Written by Nancy Churnin
Illustrated by Monika Róża Wiśniewska
(Albert Whitman & Co.; $18.99, Ages 4-8)
In Valentines for All, award-winning author Nancy Churnin sheds light on entrepreneur Esther Howland, a woman in 19th-century Massachusetts who had the keen foresight to sense there was a market in the United States for Valentine’s Day cards. Monika Róża Wiśniewska’s art details how the delicate nature of the cards lent themselves to be custom-made and highly desirable.
Back in the 1800s, women were generally not involved in business. Societal norms meant there were few careers for women outside the home. This picture book biography shows children how Esther broke that mold and persevered. When her father returned from a trip to England with a beautifully handmade Valentine’s Day card to demonstrate his love for her, Esther felt encouraged to pursue making something similar for Americans.
Esther’s handmade Valentine’s Day card business took off with a bang thanks to the financial and sales support from her father and brothers, all in the family business. Before this, “most Americans thought the holiday was a waste of time.” Not only was this venture a success but it continued to thrive for decades. Its peak, perhaps, was during the Civil War when soldiers missed family and their sweethearts. Originally designed to be messages of love, wartime meant that exchanging cards “could ease pain.”
When the demand for handmade cards increased, Esther needed assistance. Another innovation employed by Esther was the assembly line, years before Henry Ford utilized the same approach. She gathered friends and each one was assigned a task to help make the cards efficiently.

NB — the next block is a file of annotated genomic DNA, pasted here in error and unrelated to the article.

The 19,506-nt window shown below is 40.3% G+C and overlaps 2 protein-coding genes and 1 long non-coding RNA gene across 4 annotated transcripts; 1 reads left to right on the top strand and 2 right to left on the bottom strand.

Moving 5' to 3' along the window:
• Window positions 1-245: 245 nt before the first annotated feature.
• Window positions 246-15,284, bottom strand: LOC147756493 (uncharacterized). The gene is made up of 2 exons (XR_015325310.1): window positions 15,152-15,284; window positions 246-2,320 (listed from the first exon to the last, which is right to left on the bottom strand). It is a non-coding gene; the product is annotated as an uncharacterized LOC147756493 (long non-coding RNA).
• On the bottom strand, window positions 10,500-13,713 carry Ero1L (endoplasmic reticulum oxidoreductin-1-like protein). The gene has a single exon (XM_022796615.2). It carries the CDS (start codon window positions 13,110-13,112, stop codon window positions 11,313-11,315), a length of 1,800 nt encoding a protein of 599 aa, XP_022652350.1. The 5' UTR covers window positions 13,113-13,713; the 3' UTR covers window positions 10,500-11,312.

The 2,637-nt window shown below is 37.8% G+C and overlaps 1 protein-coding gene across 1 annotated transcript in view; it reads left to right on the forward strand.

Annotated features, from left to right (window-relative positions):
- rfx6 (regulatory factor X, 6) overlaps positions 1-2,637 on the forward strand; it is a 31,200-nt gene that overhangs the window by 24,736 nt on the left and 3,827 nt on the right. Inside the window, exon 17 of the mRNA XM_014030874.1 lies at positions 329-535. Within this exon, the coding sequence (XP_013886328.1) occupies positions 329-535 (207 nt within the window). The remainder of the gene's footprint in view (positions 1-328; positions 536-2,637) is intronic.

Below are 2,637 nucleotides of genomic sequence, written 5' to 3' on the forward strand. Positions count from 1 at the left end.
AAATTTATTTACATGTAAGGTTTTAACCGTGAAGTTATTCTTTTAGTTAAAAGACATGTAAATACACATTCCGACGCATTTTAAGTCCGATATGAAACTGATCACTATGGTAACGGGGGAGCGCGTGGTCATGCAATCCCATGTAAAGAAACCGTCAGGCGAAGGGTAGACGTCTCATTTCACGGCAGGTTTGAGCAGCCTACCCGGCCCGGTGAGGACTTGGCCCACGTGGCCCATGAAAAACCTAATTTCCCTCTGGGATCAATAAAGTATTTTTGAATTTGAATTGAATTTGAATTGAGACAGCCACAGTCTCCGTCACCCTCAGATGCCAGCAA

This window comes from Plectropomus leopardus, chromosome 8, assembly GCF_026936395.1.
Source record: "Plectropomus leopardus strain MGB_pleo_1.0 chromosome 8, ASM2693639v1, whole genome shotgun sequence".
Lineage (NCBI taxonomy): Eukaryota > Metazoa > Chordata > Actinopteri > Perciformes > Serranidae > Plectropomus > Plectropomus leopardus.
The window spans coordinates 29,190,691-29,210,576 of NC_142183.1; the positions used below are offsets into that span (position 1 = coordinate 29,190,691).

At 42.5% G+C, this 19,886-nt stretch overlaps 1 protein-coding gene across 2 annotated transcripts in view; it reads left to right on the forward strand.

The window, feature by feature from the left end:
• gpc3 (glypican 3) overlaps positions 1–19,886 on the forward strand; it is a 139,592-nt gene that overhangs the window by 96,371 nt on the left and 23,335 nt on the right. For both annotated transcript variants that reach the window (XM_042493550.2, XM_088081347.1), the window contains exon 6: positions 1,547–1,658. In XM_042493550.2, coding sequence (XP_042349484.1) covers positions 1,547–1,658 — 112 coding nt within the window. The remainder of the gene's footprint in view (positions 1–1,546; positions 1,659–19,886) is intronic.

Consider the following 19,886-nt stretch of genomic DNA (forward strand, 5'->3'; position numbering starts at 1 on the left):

In 1866 Esther fell and never fully recovered from her injury. Though she required a wheelchair she kept the business functioning. As time passed, Esther realized there was a need for more than Valentine’s Day cards. Cards could convey remorse, celebrate birthdays, friendship and so much more. These greeting cards filled a gap in the marketplace but with the growth of printing presses, hand-crafted cards were soon replaced by printed ones.
Readers learn in the Author’s Note that Esther eventually merged her business with a competitor’s son and then they sold it entirely in 1880. Esther retired so she could look after her ailing father but surely felt great satisfaction in the meaning her cards had brought to an entire nation.
Backmatter also provides ideas for creating Valentine’s Day card poems and an annual contest to enter.